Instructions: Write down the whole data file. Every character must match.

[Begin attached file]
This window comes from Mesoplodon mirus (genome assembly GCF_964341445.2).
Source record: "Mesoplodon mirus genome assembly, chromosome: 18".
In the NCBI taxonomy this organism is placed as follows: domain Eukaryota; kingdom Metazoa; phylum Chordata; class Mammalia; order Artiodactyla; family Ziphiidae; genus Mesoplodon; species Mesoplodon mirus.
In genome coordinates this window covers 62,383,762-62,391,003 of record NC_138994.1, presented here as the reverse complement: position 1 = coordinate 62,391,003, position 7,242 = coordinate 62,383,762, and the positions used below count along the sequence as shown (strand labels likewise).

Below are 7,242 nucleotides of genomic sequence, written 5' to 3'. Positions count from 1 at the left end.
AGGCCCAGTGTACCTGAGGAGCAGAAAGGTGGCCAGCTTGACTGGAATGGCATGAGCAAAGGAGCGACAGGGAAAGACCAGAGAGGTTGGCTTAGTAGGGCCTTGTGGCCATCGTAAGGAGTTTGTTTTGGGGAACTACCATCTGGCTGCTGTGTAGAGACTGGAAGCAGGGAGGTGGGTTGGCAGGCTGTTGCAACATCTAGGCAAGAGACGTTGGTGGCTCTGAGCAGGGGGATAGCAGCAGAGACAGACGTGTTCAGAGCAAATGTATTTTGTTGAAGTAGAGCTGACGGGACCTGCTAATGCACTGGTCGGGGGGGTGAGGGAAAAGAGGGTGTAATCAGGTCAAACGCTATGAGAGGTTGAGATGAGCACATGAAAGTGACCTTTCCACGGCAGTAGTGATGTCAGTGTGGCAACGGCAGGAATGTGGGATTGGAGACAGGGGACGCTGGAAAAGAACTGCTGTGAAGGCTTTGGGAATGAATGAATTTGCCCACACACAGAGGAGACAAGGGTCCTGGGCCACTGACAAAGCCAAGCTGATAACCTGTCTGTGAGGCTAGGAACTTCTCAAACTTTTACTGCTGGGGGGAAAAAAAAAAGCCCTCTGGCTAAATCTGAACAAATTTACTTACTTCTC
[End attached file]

This window comes from Mesoplodon mirus (genome assembly GCF_964341445.2).
Source record: "Mesoplodon mirus genome assembly, chromosome: 18".
In the NCBI taxonomy this organism is placed as follows: domain Eukaryota; kingdom Metazoa; phylum Chordata; class Mammalia; order Artiodactyla; family Ziphiidae; genus Mesoplodon; species Mesoplodon mirus.
In genome coordinates this window covers 62,383,762-62,391,003 of record NC_138994.1, presented here as the reverse complement: position 1 = coordinate 62,391,003, position 7,242 = coordinate 62,383,762, and the positions used below count along the sequence as shown (strand labels likewise).

Below are 7,242 nucleotides of genomic sequence, written 5' to 3'. Positions count from 1 at the left end.
AGGCCCAGTGTACCTGAGGAGCAGAAAGGTGGCCAGCTTGACTGGAATGGCATGAGCAAAGGAGCGACAGGGAAAGACCAGAGAGGTTGGCTTAGTAGGGCCTTGTGGCCATCGTAAGGAGTTTGTTTTGGGGAACTACCATCTGGCTGCTGTGTAGAGACTGGAAGCAGGGAGGTGGGTTGGCAGGCTGTTGCAACATCTAGGCAAGAGACGTTGGTGGCTCTGAGCAGGGGGATAGCAGCAGAGACAGACGTGTTCAGAGCAAATGTATTTTGTTGAAGTAGAGCTGACGGGACCTGCTAATGCACTGGTCGGGGGGGTGAGGGAAAAGAGGGTGTAATCAGGTCAAACGCTATGAGAGGTTGAGATGAGCACATGAAAGTGACCTTTCCACGGCAGTAGTGATGTCAGTGTGGCAACGGCAGGAATGTGGGATTGGAGACAGGGGACGCTGGAAAAGAACTGCTGTGAAGGCTTTGGGAATGAATGAATTTGCCCACACACAGAGGAGACAAGGGTCCTGGGCCACTGACAAAGCCAAGCTGATAACCTGTCTGTGAGGCTAGGAACTTCTCAAACTTTTACTGCTGGGGGGAAAAAAAAAAGCCCTCTGGCTAAATCTGAACAAATTTACTTACTTCTC